Maple Ridge’s branch of the Royal Canadian Legion is struggling to get by as the COVID-19 pandemic has forced them to cancel its fundraising events and open their lounge to only half capacity.
However, Maple Ridge’s legion president Al Casswell remains confident they can weather the pandemic.
Branch 88, at the corner of 224th Street and Brown Avenue, closed their doors on March 17 and only opened them up again about a month ago, on May 27.
Casswell feels they owe it to their loyal membership to be open.
“I can just say on behalf of our branch is we’re open, we’re following all the B.C. health protocols, but we are really, really struggling,” said Casswell.
They used to hold meat draws and other fundraisers, noted Casswell, to raise money for the community.
“Now that meat draws are considered an event and we are only allowed 50 people, that includes your staff and your volunteers that brings you down to 40 customers buying tickets, that would barely cover the price of the meat, let alone having anything left over for charity,” he said.
Not only is the lounge operating at half capacity, but members are now required to wash their hands as soon as they enter the facility, temperatures are taken and members are asked a series of health-related questions.
They also have to socially distance themselves from one another at each table, in service lineups and in the restrooms.
Table seating is limited to a maximum of six members.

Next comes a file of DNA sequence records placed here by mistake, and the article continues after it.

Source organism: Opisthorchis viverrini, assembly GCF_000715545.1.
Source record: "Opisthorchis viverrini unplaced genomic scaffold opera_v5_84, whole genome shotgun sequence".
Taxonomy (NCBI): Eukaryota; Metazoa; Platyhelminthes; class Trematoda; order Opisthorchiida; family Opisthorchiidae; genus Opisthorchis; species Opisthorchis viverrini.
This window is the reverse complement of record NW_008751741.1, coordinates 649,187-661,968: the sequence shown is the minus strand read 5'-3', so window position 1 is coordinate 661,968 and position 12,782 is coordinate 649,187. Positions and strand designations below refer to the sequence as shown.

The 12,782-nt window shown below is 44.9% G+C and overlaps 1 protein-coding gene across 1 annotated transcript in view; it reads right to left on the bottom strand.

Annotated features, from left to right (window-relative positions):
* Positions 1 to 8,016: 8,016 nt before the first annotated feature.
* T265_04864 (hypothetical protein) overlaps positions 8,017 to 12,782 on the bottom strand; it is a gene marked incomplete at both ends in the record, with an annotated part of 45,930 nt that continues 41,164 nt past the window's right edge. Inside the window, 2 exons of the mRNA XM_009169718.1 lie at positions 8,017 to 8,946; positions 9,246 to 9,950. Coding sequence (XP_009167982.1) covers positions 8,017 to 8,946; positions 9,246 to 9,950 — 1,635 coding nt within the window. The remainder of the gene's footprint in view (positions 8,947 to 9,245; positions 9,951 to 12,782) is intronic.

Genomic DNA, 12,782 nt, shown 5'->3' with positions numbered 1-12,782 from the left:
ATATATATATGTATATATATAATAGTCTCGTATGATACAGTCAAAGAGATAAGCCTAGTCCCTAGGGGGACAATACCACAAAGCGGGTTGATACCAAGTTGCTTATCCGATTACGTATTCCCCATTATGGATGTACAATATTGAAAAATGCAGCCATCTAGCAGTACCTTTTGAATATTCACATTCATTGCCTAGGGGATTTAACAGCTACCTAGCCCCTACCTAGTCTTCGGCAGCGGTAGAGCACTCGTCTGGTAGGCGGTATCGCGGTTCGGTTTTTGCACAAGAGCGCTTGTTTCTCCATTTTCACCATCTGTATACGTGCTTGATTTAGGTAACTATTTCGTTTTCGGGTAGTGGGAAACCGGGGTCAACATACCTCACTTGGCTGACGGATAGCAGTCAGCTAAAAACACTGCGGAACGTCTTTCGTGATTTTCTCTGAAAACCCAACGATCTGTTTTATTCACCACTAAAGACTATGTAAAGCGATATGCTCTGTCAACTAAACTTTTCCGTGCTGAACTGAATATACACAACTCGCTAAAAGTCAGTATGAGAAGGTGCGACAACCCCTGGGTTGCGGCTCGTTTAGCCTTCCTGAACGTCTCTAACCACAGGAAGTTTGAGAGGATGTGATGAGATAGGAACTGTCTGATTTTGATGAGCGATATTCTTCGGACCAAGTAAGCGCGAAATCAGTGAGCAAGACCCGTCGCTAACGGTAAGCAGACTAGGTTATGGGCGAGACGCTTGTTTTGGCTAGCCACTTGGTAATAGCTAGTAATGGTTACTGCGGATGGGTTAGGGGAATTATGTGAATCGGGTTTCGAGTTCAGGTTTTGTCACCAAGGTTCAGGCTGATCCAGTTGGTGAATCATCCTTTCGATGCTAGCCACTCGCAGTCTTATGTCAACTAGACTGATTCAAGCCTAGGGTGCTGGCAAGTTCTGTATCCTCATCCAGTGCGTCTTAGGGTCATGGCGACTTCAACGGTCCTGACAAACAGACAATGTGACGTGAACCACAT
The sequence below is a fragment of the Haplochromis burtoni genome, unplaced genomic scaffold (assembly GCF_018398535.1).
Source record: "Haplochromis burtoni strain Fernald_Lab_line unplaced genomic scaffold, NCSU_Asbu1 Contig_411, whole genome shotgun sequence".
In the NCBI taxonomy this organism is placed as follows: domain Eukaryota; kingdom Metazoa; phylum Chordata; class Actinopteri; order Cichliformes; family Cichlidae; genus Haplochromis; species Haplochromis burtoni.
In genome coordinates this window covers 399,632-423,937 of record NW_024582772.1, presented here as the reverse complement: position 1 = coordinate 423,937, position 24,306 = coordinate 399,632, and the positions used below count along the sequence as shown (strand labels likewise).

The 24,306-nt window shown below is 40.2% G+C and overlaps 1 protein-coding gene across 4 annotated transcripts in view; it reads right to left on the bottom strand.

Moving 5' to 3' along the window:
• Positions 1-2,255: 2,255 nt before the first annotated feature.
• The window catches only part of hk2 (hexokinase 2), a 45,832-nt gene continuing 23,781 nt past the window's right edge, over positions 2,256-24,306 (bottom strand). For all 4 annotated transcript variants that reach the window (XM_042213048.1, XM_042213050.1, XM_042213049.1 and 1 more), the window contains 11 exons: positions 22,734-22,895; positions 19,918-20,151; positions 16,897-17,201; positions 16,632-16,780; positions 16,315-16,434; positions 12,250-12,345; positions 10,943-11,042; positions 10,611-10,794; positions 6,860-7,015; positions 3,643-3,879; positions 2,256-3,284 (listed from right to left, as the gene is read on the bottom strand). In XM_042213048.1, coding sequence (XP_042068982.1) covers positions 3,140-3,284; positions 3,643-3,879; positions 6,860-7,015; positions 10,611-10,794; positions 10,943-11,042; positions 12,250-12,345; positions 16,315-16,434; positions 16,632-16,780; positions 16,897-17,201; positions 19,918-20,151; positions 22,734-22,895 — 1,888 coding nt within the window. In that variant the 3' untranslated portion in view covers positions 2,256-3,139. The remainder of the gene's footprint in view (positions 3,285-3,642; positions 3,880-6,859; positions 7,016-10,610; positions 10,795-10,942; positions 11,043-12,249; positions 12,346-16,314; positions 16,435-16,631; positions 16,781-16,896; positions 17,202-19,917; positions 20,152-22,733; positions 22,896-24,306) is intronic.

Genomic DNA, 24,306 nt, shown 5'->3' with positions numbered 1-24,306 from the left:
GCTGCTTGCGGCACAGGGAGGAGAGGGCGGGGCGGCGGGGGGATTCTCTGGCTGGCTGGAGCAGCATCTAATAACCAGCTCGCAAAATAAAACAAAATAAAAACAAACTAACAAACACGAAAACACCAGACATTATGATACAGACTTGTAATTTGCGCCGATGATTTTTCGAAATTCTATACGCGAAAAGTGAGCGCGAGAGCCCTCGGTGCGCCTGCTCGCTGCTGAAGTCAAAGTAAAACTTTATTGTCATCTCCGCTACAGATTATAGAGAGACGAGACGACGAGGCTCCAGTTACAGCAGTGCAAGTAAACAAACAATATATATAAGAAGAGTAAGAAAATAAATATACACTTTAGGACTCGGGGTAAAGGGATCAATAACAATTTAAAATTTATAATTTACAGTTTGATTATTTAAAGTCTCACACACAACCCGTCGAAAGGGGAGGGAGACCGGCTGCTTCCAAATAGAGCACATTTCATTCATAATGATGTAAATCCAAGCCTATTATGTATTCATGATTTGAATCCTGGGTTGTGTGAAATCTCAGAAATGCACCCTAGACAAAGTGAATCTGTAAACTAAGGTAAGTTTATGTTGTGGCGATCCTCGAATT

And, added Casswell, there are no in-and-out privileges.
“So if five of them get up and leave, that doesn’t mean that five more can come through the door,” he explained.
Nationally, 124 Legion branches out of 1,381, or close to one in 10, are facing closure in the coming months, unless there is some sort of intervention, said Nujma Bond, with the Royal Canadian Legion National Headquarters.
Another 357 are in financial difficulty, she said.
In addition, there are also 625 Legion branches across the country, according to media reports, with the exception of British Columbia, involved in a $20-million class-action lawsuit against AVIVA Insurance Company of Canada because, they allege, they are being denied insurance claims for loss of income because of the wording in the policy.
“Branches do not qualify for the government’s Emergency Community Support Fund unless it’s for a COVID-19 related project,” added Bond, noting the funding cannot help them with overall operational costs such as paying utility bills, and that’s where the need is currently greatest.
Some Branches have qualified for funding in the form of a loan via the Canada Emergency Business Account, said Bond, that will help in the short term.
“However most of it will have to be paid back which could be a challenge longer term if Branch operations don’t get back to normal,” she said.
And, Bond said it is also important to understand that funds raised throughout the country during the National Poppy Campaign in November cannot be used for Branch operations.
“Those funds must go towards supporting Veterans and communities,” said Bond.
Casswell is waiting to hear what Remembrance Day is going to look like this year.
“We are waiting for word from Dominion Command as to how we are going to poppy tag and are we going to be able to have a parade,” said Casswell.
Discussions are currently underway to determine whether there will be changes to the National Poppy Campaign and ceremonies this year, said Bond
“Personally for the Legion lounge, on Remembrance Day, it’s a gathering place for people once a year that haven’t seen their friends or their comrades,” said Casswell.
“We would not be able to do it this year if the pandemic is still in place.”
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